Section 1116(b)(2) of title 18 of the United States Code, as added by Pub. L. 92-539, An Act for the Protection of Foreign Officials and Official Guests of the United States (86 Stat. 1071), defines the term “foreign official” for purposes of that Act as “any person of a foreign nationality who is duly notified to the United States as an officer or employee of a foreign government or international organization, and who is in the United States on official business, and any member of his family whose presence in the United States is in connection with the presence of such officer or employee.” Section 1116(c)(4) of the same Act defines the term “official guest” for the purposes of that Act as “a citizen or national of a foreign country present in the United States as an official guest of the Government of the United States pursuant to designation as such by the Secretary of State.” It is the purpose of this regulation to specify the officer of the Department of State who shall be responsible for receiving notification of foreign officials under the Act and determining whether persons are “duly notified” to the United States and who shall be responsible for processing official guest designations by the Secretary of State.

(18 U.S.C. 1116(b)(2), 1116(c)(4); sec. 4 of the Act of May 26, 1949, as amended (22 U.S.C. 2658))

[37 FR 24817, Nov. 22, 1972]

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§2.3   Notification of foreign officials.

(a) Any notification of a foreign official for purposes of section 1116(b)(2) of Title 18 of the United States Code shall be directed by the foreign government or international organization concerned to the Chief of Protocol, Department of State, Washington, DC 20520. For persons normally accredited to the United States in diplomatic or consular capacities and also for persons normally accredited to the United Nations and other international organizations and in turn notified to the Department of State, the procedure for placing a person in the statutory category of being “duly notified to the United States” shall be the current procedure for accreditation, with notification in turn when applicable. The Chief of the Office of Protocol will place on the roster of persons “duly notified to the United States” the names of all persons currently accredited and, when applicable, notified in turn, and will maintain the roster as part of the official files of the Department of State adding to and deleting therefrom as changes in accreditations occur.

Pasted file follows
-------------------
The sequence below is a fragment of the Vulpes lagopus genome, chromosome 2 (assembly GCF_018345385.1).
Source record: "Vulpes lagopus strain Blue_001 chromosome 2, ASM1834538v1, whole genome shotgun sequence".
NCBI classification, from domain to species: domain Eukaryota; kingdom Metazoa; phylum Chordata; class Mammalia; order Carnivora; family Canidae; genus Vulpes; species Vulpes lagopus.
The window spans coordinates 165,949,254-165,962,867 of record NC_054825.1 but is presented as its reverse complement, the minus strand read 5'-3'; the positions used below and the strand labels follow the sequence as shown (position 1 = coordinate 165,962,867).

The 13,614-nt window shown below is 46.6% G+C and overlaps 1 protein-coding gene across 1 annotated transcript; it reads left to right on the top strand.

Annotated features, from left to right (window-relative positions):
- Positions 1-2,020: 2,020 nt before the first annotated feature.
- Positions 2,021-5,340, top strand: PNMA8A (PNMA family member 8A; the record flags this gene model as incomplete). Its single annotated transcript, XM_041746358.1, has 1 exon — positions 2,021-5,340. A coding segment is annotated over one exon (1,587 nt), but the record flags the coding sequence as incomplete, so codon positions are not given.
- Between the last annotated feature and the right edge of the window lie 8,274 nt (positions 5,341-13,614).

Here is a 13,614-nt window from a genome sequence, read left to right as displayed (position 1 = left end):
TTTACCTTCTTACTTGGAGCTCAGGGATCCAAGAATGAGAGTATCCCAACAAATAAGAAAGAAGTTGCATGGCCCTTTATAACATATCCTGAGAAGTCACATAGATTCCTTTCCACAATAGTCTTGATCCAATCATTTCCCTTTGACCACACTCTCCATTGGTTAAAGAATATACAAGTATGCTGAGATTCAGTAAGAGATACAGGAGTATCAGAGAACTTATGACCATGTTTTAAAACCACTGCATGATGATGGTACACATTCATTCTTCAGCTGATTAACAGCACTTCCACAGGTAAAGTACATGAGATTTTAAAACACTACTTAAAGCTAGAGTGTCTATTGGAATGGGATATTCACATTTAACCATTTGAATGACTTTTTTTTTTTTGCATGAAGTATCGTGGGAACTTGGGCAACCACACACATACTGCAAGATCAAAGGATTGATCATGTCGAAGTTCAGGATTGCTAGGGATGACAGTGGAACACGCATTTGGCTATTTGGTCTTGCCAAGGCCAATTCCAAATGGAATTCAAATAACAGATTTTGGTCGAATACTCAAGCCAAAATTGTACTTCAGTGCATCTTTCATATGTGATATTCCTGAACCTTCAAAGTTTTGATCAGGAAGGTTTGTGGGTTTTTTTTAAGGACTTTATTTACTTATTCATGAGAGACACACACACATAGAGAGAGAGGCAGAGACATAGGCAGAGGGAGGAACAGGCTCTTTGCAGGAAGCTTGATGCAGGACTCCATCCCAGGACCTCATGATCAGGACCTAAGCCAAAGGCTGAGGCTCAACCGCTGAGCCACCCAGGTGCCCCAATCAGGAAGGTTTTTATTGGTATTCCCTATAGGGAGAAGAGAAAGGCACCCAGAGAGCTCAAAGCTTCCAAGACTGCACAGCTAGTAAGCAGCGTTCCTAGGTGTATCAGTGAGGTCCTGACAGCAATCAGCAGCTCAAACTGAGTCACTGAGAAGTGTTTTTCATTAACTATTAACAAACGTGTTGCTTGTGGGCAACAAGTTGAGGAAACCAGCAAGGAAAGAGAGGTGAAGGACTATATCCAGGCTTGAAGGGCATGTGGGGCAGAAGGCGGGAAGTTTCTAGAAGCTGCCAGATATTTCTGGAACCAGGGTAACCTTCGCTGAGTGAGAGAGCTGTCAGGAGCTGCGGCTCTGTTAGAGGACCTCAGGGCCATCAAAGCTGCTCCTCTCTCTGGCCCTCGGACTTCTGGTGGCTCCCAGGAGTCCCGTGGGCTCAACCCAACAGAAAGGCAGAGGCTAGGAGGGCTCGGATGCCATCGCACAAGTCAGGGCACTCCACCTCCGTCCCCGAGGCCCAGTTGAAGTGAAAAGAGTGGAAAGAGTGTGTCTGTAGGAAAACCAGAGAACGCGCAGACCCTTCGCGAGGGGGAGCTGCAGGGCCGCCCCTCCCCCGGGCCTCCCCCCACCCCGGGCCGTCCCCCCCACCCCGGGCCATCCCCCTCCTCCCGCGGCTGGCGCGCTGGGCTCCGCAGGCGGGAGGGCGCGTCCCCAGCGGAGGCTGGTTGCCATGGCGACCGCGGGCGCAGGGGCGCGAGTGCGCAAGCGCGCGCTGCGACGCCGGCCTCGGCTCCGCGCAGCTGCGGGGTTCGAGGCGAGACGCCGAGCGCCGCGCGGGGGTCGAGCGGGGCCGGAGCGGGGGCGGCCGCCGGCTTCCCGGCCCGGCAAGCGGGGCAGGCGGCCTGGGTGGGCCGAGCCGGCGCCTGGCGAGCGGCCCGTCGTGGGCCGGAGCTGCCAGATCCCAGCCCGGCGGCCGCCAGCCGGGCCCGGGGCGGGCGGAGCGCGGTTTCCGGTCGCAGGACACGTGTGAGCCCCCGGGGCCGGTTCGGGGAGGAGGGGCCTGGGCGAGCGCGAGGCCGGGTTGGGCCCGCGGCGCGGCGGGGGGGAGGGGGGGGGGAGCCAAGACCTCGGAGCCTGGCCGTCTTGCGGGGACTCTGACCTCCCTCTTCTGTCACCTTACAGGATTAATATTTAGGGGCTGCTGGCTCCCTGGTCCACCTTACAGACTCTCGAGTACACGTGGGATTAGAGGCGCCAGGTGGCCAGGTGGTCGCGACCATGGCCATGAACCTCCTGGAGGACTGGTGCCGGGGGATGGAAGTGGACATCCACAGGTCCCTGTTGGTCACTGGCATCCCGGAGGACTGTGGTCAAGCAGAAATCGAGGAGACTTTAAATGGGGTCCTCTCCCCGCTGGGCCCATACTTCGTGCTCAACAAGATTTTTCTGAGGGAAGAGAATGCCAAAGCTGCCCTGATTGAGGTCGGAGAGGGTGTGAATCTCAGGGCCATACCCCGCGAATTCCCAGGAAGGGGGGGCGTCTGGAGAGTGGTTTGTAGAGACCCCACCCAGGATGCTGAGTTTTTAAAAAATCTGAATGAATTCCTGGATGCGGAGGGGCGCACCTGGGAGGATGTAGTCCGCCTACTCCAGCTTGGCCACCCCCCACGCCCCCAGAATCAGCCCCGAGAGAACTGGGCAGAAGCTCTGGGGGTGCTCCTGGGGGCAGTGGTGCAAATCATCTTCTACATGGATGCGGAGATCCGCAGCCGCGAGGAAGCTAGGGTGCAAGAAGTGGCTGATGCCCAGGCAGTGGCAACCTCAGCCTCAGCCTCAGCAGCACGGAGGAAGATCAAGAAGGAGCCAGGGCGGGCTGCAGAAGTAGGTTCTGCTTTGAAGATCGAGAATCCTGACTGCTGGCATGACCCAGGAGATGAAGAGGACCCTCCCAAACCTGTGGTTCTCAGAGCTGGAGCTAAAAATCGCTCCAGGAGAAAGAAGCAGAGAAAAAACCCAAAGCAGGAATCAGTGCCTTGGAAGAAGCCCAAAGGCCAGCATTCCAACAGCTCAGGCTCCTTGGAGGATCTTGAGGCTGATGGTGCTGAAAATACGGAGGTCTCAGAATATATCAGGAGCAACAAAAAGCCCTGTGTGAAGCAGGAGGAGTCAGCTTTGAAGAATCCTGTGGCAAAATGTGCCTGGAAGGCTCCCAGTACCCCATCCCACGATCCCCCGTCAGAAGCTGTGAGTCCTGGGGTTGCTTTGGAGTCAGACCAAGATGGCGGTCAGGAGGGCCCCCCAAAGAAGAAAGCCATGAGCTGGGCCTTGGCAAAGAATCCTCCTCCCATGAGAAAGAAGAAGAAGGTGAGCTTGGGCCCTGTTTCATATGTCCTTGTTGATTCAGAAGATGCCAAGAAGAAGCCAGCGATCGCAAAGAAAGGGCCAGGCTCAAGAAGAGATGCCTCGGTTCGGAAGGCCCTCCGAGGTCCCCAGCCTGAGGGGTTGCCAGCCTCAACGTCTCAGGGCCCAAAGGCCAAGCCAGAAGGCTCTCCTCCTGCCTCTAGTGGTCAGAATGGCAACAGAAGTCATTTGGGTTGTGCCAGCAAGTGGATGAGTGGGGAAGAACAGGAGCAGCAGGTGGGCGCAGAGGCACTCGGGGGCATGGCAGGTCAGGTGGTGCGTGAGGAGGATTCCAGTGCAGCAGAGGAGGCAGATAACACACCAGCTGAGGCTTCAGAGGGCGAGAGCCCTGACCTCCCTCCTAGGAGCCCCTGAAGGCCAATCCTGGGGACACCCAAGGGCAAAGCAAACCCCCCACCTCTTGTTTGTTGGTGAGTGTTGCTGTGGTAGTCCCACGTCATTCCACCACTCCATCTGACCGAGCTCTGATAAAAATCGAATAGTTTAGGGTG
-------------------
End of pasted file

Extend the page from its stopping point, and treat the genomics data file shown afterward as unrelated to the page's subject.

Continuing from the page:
(b) For those persons not normally accredited, the Chief of Protocol shall determine upon receipt of notification, by letter from the foreign government or international organization concerned, whether any person who is the subject of such a notification has been duly notified under the Act. Any inquiries by law enforcement officers or other persons as to whether a person has been duly notified shall be directed to the Chief of Protocol. The determination of the Chief of Protocol that a person has been duly notified is final.

(18 U.S.C. 1116(b)(2), 1116(c)(4); sec. 4 of the Act of May 26, 1949, as amended (22 U.S.C. 2658))

[37 FR 24818, Nov. 22, 1972]

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§2.4   Designation of official guests.

The Chief of Protocol shall also maintain a roster of persons designated by the Secretary of State as official guests. Any inquiries by law enforcement officers or other persons as to whether a person has been so designated shall be directed to the Chief of Protocol. The designation of a person as an official guest is final. Pursuant to section 2658 of title 22 of the U.S.C., the authority of the Secretary of State to perform the function of designation of official guests is hereby delegated to the Chief of Protocol.

(22 U.S.C. 2658)

[45 FR 55716, Aug. 21, 1980]

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§2.5   Records.

The Chief of Protocol shall maintain as a part of the official files of the Department of State a cumulative roster of all persons who have been duly notified as foreign officials or designated as official guests under this part. The roster will reflect the name, position, nationality, and foreign government or international organization concerned or purpose of visit as an official guest and reflect the date the person was accorded recognition as being “duly notified to the United States” or designated as an official guest and the date, if any, of termination of such status.

(18 U.S.C. 1116(b)(2), 1116(c)(4); sec. 4 of the Act of May 26, 1949, as amended (22 U.S.C. 2658))

[37 FR 24818, Nov. 22, 1972]